Firstly, space between cars. In conventional driving it is considered to be rather bad form to be up another drivers boot lid however in London the opposite is true. This is because a driver who leaves too much space is making the queue longer and has, de-facto, prevented a person further behind getting out at the lights, usually resulting in much honking of horns.
Traffic lights, while most certainly to be obeyed at all times (many have cameras to prevent red light jumping) are an opportunity for position posturing. In an effort to reduce traffic jams at junctions, London roads widen from one lane to anywhere between two and four lanes. While this sounds like a good idea, what you don’t realise until being right up at a set is that the road narrows once again almost immediately on the other side of the junction, resulting in a massive bun fight for “head of the queue” in the single file line of traffic that is to follow. Drivers at the white line by the lights (affectionately known as the starting line by initiated city motorists) vehicle occupants glare at each other in defiance through the quarter-light and twiddle with their hi-fi, not for a second however taking their eyes from that red glow up above. Cars are always to be left in gear, clutch point a mere millimetre away from taking the bite, in readiness at a chance to take the leading position in the head of the queue. Even if you’re not at the front, there’s no reason why glory can’t still be yours – you may have a Subaru in front of you and someone with a dodgy clutch to his left – second place is surely in reach. The fact that this whole exercise will release more CO2 than a 20 mile motorway journey and is to be repeated in another 100 yards at the next set of lights is immaterial. Participation became mandatory the moment your car crossed the M25.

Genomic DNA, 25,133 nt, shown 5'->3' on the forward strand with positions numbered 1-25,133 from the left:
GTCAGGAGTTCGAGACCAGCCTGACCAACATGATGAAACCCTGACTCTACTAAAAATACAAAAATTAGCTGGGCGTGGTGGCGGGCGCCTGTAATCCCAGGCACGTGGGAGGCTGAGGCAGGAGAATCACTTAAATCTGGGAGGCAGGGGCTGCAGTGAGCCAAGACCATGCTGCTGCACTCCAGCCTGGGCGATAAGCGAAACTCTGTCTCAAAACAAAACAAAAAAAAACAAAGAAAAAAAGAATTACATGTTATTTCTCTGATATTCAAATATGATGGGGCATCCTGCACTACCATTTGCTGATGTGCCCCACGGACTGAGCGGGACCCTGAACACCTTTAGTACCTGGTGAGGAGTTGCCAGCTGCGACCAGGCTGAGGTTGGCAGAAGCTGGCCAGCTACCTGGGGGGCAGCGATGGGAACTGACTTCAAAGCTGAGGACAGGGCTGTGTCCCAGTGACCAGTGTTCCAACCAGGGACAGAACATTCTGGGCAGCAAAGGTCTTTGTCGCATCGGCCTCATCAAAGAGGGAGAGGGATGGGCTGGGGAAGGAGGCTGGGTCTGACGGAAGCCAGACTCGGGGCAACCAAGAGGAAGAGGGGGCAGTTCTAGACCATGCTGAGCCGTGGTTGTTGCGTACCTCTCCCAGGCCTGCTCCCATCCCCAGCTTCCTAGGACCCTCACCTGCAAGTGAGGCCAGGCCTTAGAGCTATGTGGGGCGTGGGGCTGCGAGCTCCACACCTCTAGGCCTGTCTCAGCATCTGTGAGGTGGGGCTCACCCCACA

Multiple carriageways are surprisingly common and present plenty of opportunity for vehicular shenanigans. Filters to join and exit may be left or right which presents ample opportunity for sat-nav engrossed motorists to swerve violently across 3 lanes to their goal. Speed is also an important factor. While heavily populated with fixed cameras, the road regular will know that average speeds are usually below the legal limit and so seek to maximise their speed by switching lanes (ignoring all pretence of the rule concerning not overtaking on the inside) to increase their average on each 100yd stretch by 1mph or perhaps even more. The switching of lanes in this way is an art, with success usually being measured by how many car lengths you gain on vehicles in your general vicinity. No distance between your own rear bumper and the front of the car behind and to the side is too small to prevent pulling out and zipping past the vehicle in front on either side. Indicating is usually considered only as an after thought and thus is rarely used by regular London drivers. While some motorists may let others get away with such daring over/undertaking manoeuvres this is frowned upon and a good thumping of the horn, a glare and full beam on the headlamps for the next half mile is usually practised, even if many attempts are made at apology.